The Uilleann pipes is the Irish form of the bagpipes – a family of instruments with representatives throughout Europe as well as parts of Asia and Africa. It emerged in the first half of the 18th century in Ireland and Britain and was developed to its modern form in Ireland over the following 50 to 60 years.
It is the most highly developed of all bagpipes, having a chanter capable of sounding two full octaves, as well as other features not found on other bagpipes.
See video below for a short introduction to Uilleann Piping featuring music from Mick O’Brien, Louise Mulcahy, Pat Mitchell, Kevin, Tierna and Naoise Rowsome, Gay McKeon and Jane Walls.
The component parts of the Uilleann pipes are:
The presence of the bag is the feature that gives all types of bagpipe their characteristic sound. Its purpose is to provide a continuous flow of air to the instrument, facilitating the kinds of musical expression that can exploit this feature. In the Uilleann pipes the bag is usually made of leather or synthetic material. Into the bag are tied the blowpipe for the supply of air, the chanter (the melody pipe) and a stock into which the other components (drones and regulators) are inserted.
Generally speaking, in the more recently developed forms of bagpipe the air is supplied to the bag by means of a bellows rather than through a mouth-blown blowpipe. The Uilleann pipes shares this feature. Apart from relieving the player of the necessity to blow into the bag, the presence of the bellows has another important effect. The fact that the instrument is supplied with dry air from a bellows rather than moist air from the player’s mouth, means that the reed can be modified. Not having to withstand the effects of moisture the cane can be pared thinner and a more mellow, wider response can be obtained. Where the (mouth-blown) Highland pipes have a range of only 9 notes, the Uilleann pipes can normally sound two full octaves, and it has been demonstrated that all the notes of a third octave can be obtained.
The chanter is the part of the instrument upon which the melody is played. It is a woodwind instrument, the sound source being a double reed made of cane or (sometimes) synthetic material. Among orchestral instruments the oboe is the closest to it in design and sound. It has a conical bore and ten note holes; the highest one at the back of the instrument is closed by the thumb. It is open at the bottom, and the note sounded with the bottom open and all the finger holes closed is the keynote of the instrument.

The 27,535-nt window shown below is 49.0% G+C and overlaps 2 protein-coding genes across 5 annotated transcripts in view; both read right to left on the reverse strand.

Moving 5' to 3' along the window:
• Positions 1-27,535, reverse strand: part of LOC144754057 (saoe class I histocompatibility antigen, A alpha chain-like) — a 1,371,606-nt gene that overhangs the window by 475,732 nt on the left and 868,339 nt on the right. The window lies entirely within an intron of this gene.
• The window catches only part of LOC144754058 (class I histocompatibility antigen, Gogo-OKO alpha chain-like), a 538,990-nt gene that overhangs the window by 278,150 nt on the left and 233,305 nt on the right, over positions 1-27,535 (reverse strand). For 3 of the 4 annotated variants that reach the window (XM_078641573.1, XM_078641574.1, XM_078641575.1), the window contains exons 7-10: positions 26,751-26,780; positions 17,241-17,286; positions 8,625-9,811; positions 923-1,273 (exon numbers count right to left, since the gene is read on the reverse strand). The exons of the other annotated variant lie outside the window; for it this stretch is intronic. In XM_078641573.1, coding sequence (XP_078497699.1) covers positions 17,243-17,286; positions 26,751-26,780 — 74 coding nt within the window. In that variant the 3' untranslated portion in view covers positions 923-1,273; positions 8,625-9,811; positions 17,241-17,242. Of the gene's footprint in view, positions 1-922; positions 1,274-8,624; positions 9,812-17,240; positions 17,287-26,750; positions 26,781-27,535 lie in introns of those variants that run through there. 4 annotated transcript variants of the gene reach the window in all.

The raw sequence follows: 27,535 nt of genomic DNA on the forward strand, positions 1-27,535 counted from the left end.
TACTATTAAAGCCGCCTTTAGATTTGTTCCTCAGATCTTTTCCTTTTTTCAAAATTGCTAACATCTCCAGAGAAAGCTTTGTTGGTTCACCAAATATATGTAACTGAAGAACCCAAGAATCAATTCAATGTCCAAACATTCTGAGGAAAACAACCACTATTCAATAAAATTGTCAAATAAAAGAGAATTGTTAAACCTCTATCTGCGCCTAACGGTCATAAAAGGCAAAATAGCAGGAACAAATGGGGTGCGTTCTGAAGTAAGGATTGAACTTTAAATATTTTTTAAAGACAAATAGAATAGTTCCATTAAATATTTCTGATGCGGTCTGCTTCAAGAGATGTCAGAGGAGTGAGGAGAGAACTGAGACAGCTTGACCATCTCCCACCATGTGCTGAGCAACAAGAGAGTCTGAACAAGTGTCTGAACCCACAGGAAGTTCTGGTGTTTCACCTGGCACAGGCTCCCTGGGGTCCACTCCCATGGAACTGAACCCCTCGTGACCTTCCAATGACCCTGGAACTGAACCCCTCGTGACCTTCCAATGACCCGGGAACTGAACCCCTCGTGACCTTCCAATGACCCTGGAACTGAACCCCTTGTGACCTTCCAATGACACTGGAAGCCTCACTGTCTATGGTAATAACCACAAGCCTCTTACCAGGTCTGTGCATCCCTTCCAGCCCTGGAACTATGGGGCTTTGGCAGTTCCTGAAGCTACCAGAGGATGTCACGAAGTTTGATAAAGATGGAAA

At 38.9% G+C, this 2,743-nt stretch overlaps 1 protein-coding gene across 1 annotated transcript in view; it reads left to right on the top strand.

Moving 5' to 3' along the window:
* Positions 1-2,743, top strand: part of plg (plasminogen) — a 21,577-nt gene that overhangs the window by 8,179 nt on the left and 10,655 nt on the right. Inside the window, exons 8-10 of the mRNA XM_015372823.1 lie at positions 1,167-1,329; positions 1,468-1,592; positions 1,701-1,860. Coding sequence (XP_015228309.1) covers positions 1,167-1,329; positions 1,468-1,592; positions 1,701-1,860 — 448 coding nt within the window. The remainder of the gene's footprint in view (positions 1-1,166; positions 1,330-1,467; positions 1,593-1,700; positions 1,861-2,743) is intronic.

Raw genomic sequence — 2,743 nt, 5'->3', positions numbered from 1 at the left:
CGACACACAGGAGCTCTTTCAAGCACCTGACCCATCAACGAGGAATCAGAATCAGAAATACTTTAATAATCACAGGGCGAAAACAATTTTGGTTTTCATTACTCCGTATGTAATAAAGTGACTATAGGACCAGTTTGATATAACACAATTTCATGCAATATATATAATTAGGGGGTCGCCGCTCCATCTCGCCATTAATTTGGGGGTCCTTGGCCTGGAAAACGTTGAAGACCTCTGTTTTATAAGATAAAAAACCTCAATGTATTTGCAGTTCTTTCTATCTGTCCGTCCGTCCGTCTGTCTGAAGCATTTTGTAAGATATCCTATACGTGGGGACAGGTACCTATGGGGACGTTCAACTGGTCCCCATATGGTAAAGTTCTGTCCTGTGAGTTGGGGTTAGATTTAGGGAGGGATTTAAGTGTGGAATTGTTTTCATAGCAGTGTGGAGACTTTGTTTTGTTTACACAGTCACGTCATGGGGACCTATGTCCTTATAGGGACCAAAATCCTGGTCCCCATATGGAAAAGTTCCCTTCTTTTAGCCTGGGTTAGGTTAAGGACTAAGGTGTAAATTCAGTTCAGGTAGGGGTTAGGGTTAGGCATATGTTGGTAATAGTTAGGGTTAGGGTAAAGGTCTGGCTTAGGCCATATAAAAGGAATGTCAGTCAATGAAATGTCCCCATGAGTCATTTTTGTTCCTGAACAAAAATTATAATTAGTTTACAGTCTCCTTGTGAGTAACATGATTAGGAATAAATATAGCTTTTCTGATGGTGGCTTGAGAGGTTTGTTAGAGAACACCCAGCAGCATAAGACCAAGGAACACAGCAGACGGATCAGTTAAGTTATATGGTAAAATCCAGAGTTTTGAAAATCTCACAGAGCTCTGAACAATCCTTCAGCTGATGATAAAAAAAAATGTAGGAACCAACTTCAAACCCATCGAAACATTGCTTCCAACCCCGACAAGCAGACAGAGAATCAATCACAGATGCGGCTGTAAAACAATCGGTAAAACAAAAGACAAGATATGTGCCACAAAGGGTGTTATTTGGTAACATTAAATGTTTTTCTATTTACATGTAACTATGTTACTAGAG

The Uilleann pipes chanter is open at the bottom, but can be closed in normal play by being placed on the player’s knee. This feature enables the Uilleann piper to use two sets of musical possibilities that are not simultaneously available on other forms of bagpipe. Players of permanently open chanters (e.g. the Highland pipes chanter) employ a suite of ornaments to embellish the necessarily sustained notes. On the other hand, players of permanently closed chanters (e.g. the Northumbrian ‘Smallpipes’) can opt for a totally staccato style, giving a completely different character to the music. Players of the Uilleann pipes have a chanter that can be open (held off the knee) or closed (placed on the knee), allowing them to play in either style, or in a mixed style, availing of the advantages of both.
The drones are pipes that are tuneable and are designed to provide continuous single-note accompaniment to the chanter. They can be switched on or off by means of a stop-key, and are tuned by means of sliding components. On the standard modern set there are three drones, tuned to the bottom note of the chanter and the notes an octave and two octaves below that. The drones are set into a common stock (which is tied into the bag), and they like across the player’s lap.
The regulators are similar to the chanter in design, having several note-holes. However these are closed by sprung keys, and the regulators are sealed at the bottom. In the standard set there are three regulators and they are set into the same stock as the drones and lie across the player’s lap above the drones. They are so arranged that a chord can be sounded by pressing three adjacent keys. When playing dance music these can be obtained by using the side of the lower hand on the chanter, and they are used to provide rhythmic and simple harmonic accompaniment. Although other forms of bagpipe have analogous components, the configuration and functionality found on the Uilleann pipes is unique.